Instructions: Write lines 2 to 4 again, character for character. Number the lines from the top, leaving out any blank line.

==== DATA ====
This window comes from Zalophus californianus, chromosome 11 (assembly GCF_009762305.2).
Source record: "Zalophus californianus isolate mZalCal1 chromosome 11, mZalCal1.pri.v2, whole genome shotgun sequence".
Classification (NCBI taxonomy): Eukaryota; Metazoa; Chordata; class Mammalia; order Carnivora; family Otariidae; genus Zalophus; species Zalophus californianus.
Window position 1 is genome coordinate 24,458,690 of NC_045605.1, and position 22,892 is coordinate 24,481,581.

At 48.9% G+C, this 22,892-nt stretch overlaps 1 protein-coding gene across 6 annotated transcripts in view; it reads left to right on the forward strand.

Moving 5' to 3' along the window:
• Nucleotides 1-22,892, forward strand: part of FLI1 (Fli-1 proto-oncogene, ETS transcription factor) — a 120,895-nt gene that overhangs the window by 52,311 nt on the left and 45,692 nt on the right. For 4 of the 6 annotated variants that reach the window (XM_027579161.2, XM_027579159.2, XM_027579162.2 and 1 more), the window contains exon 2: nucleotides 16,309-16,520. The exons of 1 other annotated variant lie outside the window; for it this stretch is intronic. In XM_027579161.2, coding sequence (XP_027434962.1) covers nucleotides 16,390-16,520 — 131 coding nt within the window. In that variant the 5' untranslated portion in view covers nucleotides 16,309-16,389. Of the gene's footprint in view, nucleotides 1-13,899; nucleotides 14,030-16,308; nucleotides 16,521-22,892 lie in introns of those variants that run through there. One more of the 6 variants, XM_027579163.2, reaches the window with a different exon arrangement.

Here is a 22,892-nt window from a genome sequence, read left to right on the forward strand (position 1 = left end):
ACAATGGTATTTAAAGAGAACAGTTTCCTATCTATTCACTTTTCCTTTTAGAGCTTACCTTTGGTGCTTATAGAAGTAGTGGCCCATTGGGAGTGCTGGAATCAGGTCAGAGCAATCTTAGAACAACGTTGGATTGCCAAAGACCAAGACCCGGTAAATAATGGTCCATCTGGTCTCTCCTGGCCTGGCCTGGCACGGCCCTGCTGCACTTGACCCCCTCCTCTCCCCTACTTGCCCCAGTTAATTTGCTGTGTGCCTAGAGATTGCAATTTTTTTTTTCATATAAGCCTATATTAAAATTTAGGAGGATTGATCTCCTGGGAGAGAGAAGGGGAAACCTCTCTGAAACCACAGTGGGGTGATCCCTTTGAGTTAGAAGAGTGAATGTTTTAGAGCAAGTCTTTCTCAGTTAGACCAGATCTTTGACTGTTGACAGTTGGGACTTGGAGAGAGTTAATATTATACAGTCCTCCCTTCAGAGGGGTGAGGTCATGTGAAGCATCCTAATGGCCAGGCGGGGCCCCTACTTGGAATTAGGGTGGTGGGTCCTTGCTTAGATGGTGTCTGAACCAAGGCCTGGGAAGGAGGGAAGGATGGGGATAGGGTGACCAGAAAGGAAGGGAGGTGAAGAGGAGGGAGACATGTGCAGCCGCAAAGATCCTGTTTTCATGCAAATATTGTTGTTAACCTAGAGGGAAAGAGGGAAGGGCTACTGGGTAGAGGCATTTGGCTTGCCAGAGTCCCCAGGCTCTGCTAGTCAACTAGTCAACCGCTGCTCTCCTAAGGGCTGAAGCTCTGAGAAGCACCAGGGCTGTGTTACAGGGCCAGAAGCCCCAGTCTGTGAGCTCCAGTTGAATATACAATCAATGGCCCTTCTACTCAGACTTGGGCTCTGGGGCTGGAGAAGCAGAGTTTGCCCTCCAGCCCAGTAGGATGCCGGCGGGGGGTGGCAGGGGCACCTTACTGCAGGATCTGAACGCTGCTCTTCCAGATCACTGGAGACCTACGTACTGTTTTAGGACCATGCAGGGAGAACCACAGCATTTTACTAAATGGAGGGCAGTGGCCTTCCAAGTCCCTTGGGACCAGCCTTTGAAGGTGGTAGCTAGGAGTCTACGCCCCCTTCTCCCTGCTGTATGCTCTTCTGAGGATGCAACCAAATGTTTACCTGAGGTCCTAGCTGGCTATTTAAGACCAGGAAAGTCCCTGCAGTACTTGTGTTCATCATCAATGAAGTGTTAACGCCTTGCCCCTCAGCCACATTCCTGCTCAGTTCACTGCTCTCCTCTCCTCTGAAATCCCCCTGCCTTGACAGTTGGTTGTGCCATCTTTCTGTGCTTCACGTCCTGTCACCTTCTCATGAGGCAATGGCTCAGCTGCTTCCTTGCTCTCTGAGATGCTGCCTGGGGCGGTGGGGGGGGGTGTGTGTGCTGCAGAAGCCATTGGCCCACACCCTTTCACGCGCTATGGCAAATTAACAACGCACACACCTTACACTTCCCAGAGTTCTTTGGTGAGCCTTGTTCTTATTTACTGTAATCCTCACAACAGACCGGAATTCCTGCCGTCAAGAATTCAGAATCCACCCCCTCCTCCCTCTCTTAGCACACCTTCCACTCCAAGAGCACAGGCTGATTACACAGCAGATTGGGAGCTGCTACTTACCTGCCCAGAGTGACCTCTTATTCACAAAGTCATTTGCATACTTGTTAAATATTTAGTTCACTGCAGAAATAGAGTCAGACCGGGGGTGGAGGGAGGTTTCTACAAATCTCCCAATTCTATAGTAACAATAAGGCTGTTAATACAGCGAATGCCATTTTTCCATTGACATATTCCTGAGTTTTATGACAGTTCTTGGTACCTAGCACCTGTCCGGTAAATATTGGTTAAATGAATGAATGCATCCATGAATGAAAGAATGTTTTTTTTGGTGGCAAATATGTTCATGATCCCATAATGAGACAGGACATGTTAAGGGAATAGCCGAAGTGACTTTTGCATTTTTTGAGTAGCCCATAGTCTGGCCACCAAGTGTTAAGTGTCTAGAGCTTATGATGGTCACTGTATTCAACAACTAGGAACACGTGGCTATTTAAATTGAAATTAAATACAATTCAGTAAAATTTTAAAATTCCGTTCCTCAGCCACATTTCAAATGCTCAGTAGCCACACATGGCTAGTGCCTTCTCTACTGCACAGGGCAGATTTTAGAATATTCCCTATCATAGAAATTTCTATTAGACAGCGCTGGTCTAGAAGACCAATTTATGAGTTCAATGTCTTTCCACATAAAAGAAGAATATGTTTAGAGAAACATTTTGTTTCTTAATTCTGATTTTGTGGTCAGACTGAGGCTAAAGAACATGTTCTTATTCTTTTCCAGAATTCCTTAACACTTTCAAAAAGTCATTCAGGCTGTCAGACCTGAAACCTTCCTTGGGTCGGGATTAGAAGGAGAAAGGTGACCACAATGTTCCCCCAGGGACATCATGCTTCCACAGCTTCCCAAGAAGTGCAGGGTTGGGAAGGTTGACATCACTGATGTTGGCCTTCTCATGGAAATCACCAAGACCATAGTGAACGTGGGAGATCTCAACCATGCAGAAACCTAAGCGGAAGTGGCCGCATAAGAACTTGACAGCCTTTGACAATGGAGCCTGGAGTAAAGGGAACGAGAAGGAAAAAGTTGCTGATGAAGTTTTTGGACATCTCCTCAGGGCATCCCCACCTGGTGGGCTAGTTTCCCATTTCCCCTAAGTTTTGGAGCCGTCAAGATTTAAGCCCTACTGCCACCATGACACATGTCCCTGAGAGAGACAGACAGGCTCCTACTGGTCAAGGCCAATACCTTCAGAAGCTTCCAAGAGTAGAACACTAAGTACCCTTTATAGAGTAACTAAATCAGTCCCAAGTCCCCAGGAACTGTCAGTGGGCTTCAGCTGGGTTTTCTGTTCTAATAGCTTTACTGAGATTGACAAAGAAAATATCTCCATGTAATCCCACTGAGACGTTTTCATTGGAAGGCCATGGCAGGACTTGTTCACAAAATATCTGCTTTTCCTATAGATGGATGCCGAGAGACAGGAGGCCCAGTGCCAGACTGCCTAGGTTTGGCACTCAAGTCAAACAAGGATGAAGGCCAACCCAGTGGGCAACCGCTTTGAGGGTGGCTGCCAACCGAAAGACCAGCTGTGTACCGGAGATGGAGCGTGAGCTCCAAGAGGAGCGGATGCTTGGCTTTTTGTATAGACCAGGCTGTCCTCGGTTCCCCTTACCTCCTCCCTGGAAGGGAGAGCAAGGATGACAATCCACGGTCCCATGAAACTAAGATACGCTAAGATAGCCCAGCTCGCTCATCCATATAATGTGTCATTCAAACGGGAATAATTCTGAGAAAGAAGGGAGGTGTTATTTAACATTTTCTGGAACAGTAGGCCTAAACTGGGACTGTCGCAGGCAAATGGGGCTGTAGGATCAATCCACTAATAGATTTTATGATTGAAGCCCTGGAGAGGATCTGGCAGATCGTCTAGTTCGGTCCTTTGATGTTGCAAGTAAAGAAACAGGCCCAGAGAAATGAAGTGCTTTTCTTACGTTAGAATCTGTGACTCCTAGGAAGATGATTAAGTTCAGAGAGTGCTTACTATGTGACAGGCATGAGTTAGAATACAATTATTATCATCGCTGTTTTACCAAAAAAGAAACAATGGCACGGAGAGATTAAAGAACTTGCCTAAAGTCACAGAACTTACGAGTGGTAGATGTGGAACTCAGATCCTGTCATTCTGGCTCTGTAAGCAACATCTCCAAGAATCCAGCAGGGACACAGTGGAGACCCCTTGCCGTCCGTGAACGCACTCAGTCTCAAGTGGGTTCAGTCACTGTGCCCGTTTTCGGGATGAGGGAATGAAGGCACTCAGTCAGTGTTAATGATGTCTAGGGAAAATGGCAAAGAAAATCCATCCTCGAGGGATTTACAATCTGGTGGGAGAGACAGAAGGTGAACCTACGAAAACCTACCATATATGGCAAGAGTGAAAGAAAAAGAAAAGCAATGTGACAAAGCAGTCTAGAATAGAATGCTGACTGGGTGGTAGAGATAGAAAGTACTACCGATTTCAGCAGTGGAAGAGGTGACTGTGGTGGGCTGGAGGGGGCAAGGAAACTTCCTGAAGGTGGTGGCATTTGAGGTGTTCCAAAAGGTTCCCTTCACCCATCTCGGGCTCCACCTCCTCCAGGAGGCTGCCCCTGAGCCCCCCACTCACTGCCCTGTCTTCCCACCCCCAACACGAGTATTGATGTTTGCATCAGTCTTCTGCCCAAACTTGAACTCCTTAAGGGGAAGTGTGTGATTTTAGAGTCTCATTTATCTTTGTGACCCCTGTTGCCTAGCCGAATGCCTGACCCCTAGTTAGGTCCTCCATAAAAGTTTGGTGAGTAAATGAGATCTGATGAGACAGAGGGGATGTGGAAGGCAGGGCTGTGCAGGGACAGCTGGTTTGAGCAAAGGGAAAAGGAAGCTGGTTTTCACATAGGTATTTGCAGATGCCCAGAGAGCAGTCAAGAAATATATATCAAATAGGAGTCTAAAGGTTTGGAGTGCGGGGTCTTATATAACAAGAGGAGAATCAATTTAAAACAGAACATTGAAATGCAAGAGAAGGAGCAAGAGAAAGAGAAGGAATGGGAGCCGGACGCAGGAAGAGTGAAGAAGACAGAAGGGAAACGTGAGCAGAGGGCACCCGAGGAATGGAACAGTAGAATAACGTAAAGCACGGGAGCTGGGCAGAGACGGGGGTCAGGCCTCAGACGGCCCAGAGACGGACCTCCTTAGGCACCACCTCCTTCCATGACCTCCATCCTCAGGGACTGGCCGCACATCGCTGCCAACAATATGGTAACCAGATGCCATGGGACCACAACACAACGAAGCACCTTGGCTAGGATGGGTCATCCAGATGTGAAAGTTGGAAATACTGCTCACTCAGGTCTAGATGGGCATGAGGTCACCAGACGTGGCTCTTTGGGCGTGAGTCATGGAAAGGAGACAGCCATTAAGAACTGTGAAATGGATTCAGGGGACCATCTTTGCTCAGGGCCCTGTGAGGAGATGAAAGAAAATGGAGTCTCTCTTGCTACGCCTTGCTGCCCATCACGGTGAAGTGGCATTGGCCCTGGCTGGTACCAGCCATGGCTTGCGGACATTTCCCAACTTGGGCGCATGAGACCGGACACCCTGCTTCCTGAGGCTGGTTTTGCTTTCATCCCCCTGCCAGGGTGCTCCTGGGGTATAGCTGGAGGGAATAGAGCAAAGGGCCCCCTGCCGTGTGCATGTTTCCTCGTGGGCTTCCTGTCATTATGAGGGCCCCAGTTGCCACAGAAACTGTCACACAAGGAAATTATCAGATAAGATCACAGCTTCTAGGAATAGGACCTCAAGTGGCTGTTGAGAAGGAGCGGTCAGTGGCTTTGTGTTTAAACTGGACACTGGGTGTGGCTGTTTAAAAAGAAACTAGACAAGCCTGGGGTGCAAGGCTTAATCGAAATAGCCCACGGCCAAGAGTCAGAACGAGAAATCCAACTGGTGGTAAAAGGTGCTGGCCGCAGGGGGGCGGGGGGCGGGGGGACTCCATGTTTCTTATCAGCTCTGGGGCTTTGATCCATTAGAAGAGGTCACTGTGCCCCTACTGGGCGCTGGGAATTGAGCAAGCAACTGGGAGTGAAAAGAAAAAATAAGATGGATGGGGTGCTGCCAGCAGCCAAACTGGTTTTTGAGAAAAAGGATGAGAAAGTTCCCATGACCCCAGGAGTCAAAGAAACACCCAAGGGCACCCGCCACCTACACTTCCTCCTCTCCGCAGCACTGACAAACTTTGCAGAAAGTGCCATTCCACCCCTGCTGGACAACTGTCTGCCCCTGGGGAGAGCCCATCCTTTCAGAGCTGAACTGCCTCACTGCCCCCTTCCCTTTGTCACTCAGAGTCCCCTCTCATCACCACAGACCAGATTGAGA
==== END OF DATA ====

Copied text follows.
Source record: "Zalophus californianus isolate mZalCal1 chromosome 11, mZalCal1.pri.v2, whole genome shotgun sequence".
Classification (NCBI taxonomy): Eukaryota; Metazoa; Chordata; class Mammalia; order Carnivora; family Otariidae; genus Zalophus; species Zalophus californianus.
Window position 1 is genome coordinate 24,458,690 of NC_045605.1, and position 22,892 is coordinate 24,481,581.